Scholars have long been interested in the complementary relationships forged by membership groups and political parties. The post-bellum period presents an opportunity to consider these connections using a case study of two groups concerned with the ills of alcohol, the Woman’s Christian Temperance Union (WCTU) and the Prohibition Party. Our analysis of presidential elections from 1876 to 1900 reveals that—although women were disenfranchised at the time—the WCTU’s organization and infrastructure was essential to early Prohibition Party success. In 1884, the first election after the two created a formal alliance in 1882, the strength of the WCTU helped the party grow its voter base. However, the two slowly diverged over how to achieve prohibition, and this relationship dissipated; there is little evidence of any significant connection between the groups after 1884. This supports the proposition that a shared means of accomplishing goals is an essential element of an effective group–party partnership.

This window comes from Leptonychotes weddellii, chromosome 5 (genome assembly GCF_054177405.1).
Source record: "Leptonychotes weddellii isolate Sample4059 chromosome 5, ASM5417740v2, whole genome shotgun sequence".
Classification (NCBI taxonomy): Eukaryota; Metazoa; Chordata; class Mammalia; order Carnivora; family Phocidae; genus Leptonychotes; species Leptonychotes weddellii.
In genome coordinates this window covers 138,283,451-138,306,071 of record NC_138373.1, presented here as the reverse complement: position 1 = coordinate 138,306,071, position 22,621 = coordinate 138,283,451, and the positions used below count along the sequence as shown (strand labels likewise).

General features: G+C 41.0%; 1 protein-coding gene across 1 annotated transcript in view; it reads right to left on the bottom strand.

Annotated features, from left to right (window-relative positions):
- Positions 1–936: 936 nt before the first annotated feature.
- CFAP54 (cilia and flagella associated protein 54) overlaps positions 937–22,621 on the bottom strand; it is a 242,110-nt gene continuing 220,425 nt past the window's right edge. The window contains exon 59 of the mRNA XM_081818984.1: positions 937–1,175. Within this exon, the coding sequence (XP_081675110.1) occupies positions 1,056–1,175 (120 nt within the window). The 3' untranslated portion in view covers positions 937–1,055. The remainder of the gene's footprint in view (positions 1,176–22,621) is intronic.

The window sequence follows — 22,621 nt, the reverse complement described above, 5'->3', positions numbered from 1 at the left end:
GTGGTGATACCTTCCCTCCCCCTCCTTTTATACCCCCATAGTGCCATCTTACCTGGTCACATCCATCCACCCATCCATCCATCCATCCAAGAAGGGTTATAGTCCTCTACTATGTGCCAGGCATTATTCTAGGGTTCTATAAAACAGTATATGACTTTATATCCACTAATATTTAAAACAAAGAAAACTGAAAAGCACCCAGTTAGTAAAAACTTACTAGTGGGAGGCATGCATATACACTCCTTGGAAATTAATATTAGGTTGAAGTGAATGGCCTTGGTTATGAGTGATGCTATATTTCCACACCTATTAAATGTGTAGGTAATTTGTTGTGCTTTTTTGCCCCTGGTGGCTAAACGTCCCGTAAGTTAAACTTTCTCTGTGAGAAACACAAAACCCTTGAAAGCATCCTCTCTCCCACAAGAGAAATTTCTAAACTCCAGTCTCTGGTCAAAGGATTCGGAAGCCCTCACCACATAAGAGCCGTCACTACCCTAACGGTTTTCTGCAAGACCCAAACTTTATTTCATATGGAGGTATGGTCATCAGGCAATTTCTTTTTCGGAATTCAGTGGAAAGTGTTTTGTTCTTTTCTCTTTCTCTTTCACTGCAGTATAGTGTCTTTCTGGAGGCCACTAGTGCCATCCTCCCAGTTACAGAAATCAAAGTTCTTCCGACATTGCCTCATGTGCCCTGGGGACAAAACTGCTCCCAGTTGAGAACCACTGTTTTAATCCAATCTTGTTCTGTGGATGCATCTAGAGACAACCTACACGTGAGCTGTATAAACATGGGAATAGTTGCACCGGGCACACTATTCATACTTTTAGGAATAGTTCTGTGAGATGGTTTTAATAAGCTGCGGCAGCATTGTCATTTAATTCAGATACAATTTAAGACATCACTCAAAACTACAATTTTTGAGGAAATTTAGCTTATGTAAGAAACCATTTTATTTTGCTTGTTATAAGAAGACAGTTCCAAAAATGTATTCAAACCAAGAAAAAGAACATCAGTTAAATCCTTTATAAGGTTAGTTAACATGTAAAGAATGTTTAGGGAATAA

All Science Journal Classification (ASJC) codes
- Arts and Humanities(all)
- Social Sciences(all)